Traveler: Huma Abedin (from the office of Hillary Clinton)
Destination: WHITE PLAINS, NY TO ROCHESTER TO LAGUARDIA
Purpose: FACT FINDING TRIP
Date: Feb 21, 2002
Expense: $1,117.50
source

Traveler: Kris Balderston (from the office of Hillary Clinton)
Destination: ROCHESTER NY
Purpose: FACT FINDING TRIPS
Date: Feb 21, 2002
Expense: $940.50
source

Traveler: Dale Kildee (from the office of Dale Kildee)
Destination: ARRIVED EVENING OF 1/12/03, SPEECH TO CONFERENCE 1/13/2003
Purpose: SPEECH BEFORE CONFERENCE OF STUDENT FINANCIAL AID DIRECTORS
Date: Jan 12, 2003
Expense: $540.25
source

Traveler: Robert Cochran (from the office of Howard Mckeon)
Destination: WEST PALM BEACH, FL
Purpose: CONFERENCE SPEAKER ON HIGHER ED ISSUES
Date: Jan 13, 2003 (1 day)
Expense: $612.00
source

Traveler: James Kvaal (from the office of George Miller)
Destination: PALM BEACH FL
Purpose: SPEAKING ENGAGEMENT AT CONFERENCE
Date: Jan 13, 2003 (1 day)
Expense: $580.00
source

Traveler: John Boehner (from the office of John Boehner)
Destination: WEST PALM BEACH, FLORIDA
Purpose: REMARKS TO THE SM BOARD AND CONFERENCE PARTICIPANTS
Date: Jan 13, 2003 (2 days)
Expense: $1,445.40
source

Traveler: Sally Lovejoy (from the office of John Boehner)
Destination: MIAMI
Purpose:
Date: Feb 1, 2004 (1 day)
Expense: $460.00
source

Traveler: John Lawrence (from the office of George Miller)
Destination: MIAMI
Purpose: TO ADDRESS A MEETING OF HIGHER EDUCATION FINANCING REPRESENTATIVES.
Date: Feb 2, 2004 (1 day)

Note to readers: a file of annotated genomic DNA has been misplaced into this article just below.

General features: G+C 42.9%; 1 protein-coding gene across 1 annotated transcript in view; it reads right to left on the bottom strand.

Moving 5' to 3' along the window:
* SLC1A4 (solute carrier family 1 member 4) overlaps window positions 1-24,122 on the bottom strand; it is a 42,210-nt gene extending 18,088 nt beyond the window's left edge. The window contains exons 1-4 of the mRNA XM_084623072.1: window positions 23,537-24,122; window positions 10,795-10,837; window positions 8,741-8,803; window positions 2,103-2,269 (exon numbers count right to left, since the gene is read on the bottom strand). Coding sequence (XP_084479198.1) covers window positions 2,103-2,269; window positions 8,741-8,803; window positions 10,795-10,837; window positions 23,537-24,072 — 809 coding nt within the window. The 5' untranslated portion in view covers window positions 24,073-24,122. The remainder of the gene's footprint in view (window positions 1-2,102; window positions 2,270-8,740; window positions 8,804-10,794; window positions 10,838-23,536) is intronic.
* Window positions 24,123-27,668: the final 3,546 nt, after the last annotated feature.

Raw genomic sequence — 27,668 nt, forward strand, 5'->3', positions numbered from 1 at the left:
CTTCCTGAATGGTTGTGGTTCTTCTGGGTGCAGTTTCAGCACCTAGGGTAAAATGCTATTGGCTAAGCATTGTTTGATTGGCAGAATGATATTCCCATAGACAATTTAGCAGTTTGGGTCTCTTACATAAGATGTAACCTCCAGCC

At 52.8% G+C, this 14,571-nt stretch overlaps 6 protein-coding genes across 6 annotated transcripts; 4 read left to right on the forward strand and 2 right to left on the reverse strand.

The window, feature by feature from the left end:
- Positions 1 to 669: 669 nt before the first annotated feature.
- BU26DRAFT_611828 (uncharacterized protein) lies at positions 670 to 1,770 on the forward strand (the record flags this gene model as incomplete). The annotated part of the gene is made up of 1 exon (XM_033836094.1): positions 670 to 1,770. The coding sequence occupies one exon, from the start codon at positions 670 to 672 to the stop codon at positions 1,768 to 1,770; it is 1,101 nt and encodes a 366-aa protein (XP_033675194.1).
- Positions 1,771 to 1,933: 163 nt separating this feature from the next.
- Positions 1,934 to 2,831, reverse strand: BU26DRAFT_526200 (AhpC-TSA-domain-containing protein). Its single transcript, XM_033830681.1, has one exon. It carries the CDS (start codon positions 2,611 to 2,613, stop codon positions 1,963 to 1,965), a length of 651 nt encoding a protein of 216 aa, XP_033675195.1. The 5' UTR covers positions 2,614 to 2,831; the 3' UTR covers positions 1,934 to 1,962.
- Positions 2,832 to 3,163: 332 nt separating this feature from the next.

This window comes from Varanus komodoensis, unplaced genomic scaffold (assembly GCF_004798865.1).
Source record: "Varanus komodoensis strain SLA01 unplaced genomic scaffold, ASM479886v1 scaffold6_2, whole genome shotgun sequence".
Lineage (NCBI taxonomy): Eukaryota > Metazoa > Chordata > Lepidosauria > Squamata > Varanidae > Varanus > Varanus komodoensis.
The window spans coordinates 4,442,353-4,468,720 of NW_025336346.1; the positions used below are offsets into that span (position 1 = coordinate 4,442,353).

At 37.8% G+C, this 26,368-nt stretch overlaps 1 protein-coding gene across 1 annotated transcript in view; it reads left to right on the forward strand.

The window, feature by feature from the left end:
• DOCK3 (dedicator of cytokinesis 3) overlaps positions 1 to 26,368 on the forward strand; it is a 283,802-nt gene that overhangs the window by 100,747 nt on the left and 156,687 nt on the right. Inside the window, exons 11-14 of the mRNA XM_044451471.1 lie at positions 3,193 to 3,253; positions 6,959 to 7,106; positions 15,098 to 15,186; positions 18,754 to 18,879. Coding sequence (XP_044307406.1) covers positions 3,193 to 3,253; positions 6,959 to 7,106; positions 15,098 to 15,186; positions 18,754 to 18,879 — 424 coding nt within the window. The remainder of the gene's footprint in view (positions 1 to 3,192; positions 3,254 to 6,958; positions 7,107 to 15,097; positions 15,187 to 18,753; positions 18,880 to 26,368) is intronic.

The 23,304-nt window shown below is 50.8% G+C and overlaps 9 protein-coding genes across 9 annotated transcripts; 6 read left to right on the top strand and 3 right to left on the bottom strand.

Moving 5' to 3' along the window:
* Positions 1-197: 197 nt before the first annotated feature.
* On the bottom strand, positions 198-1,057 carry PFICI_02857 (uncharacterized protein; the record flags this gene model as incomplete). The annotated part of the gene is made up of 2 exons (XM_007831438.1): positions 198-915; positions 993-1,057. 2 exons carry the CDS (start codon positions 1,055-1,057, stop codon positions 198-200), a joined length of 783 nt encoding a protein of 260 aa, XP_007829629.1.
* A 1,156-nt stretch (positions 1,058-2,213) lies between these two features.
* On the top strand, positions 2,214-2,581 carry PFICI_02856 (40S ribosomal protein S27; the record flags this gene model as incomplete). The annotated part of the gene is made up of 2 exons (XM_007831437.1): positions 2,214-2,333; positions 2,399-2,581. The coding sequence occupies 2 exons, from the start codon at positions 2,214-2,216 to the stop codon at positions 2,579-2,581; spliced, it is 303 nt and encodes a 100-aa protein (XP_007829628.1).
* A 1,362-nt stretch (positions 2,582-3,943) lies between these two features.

Expense: $1,453.13
source

Traveler: Paula Nowakowski (from the office of John Boehner)
Destination: SAN DIEGO
Purpose: SPEAKER AT FORUM ON FINANCIAL AID
Date: Feb 7, 2005 (1 day)
Expense: $1,533.54
source



American RadioWorks |
Image: Wikipedia (public domain)

Can how you move change how you think?

Scientists have long thought of the brain as a “control center” for the body – a kind of computer that dictates how we move. But what if how we walk and stand and gesture could actually change how we think?

Recent Posts

  • 05.12.15

    Forest Schools

    What if one day a week, school was in the woods? On the podcast, Emily Hanford takes us to Vermont to understand why teachers wanted to take their students into the forest, and what the kids -- and the teachers -- are learning from it.
  • 05.06.15

    Exposing Conditions at Native Schools

    There are 183 federally-run Bureau of Indian Education schools in the nation, and about a third of these are in poor condition. Some students at BIE schools deal with poorly-insulated classrooms, holes in the roof, rodents, and other issues on a daily basis.
  • 04.29.15

    Green Teachers

    A generation ago, if you walked into an American classroom, you’d likely find a veteran teacher who'd been on the job for 15 years or more. Today you're more likely to find a brand-new teacher – someone who's been the job for a year or less.
  • 04.22.15

    The First Gen Movement

    Over the past decade many elite colleges have taken great strides to admit low-income students, but there are unanticipated financial and cultural barriers to fitting in on campus that can’t easily be solved by merely giving students a foot in the door. Questions of class differences have spurred a nationwide movement of “first generation” student clubs on college campuses.